• Build the wall from individual stones

I've done the first two in other (N scale) projects so I settled for the last one. Might (perhaps) be doable in O scale, which as you know is the scale for my current layout.

First I got myself a bunch of O scale stones. I made them from a flake of not yet cured plaster which I first scribed and broke into strips. The strips where then cut up into more or less rectangular stones. Like this:


I then built a support structure from styrene...



...on which I then stacked the stones and secured them with ordinary white glue. I applied the glue in the back, towards the support only, since I did not want any glue on the visible parts of the stones. Any glue on the stones would ruin any later staining. Here four rows of stones are in place:



And finally we are done:


I admit, the resulting surface is a little on the uneven and rough side. A real stone layer, working with cut stones, and producing a result like this would most probably have got sacked! But for a first test I think it came out quite nice. 

Here is a shot with the wall on the layout. The height of the wall is about 1.5 scale meters (a little less than 5 feet).


Next up is staining and painting, followed by the application of lichen and moss.


Saturday, January 2, 2016

A Contact Problem

I have made some layout work during the holidays

  • I am done painting the back of all rail meaning I could swap the layout around, so that the front is once again forward faced as intended.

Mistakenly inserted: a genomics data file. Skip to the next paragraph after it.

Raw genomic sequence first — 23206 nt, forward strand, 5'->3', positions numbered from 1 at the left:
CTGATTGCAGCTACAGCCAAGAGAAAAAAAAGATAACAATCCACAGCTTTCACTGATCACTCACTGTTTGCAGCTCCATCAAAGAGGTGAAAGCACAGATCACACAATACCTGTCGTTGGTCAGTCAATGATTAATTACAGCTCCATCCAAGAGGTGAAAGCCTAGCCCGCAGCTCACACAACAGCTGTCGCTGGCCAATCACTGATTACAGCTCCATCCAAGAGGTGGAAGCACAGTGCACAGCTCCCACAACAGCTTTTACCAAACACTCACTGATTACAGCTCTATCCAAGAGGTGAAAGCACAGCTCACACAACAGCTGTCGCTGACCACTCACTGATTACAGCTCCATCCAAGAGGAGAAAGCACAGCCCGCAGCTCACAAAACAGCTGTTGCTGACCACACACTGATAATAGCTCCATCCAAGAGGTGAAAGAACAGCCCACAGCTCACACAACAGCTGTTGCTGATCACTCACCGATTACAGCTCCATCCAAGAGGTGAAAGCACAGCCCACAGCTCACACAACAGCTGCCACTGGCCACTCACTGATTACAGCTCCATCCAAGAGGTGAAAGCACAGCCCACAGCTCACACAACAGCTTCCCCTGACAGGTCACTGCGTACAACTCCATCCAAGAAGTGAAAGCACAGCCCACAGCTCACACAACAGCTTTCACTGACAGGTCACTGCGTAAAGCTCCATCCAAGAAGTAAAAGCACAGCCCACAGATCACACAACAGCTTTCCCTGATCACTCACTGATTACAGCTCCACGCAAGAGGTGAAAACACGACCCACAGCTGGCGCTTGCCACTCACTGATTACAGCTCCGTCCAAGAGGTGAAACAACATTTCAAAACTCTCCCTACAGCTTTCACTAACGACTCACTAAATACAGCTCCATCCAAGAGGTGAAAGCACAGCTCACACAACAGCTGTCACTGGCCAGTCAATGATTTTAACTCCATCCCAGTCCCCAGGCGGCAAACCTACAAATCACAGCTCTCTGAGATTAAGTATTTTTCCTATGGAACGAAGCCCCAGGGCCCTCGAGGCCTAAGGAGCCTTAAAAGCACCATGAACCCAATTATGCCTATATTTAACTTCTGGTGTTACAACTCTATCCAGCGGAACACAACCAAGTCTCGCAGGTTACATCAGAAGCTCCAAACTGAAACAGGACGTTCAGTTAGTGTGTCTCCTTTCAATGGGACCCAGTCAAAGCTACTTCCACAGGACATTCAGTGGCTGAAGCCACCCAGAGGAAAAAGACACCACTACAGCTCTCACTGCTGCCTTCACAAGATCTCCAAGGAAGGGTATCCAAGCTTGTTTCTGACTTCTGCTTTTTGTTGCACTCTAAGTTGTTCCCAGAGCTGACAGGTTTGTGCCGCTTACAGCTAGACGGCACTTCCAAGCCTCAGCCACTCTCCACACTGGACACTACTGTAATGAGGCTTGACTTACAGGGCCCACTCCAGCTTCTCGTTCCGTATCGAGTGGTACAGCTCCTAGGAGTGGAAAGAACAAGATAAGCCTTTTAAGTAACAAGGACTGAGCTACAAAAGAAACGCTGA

• I have replaced the wheels on the remaining two cars, so now all (3!) of them have wheels with proper /115 treads. 
  • Finally I changed the wheel axles on the engine, so that my re-gauging for standard O gauge would work better. The existing axles were shorter and for the more narrow, but prototypically correct, Proto:48 gauge.
With all this done it was time for some running, But before I could do that I had to clean the rail heads (before I mess them up again when doing the weathering on the front side). Said and done, and with both clean engine wheels and rails I set out on a back and forth run. A few dirty spots remained, but with those taken care of I still had problems near then end of the track. In the very same spot the loco stopped dead every time.

A light push and it started up again, but then went silent. After many more attempts to clean rails and wheels, to no avail, I finally brought out my voltage meter. I soon found out that at this very spot none of the wheels on the right side made electrical contact with the rail beneath it! How could that be?

If I lightly pressed on the right of the loco there was once again contact. I first thought the problem was that the roadbed was leaning in some way, making the right hand wheels suspended in the air. But that could hardly be the case. The trucks would surely be able to take up any small (invisible) misalignment like that.

Something else must make the wheels rise. So what could make them climb? When I thought "climb" I finally understood. It turned out the track gauge was on the narrow side in that spot, which made the wheels climb ever so little. It was barely not visible, but enough to make the wheel treads loose contact with the rail heads. The flanges still had contact with the sides of the rail head, but there my newly applied paint and weathering stopped any electricity from coming through.

I really ought to pull the rail spikes in that section and move one of the rails, but for now I just removed the paint from the uppermost part of the rail head - and no more spurious stops in that spot.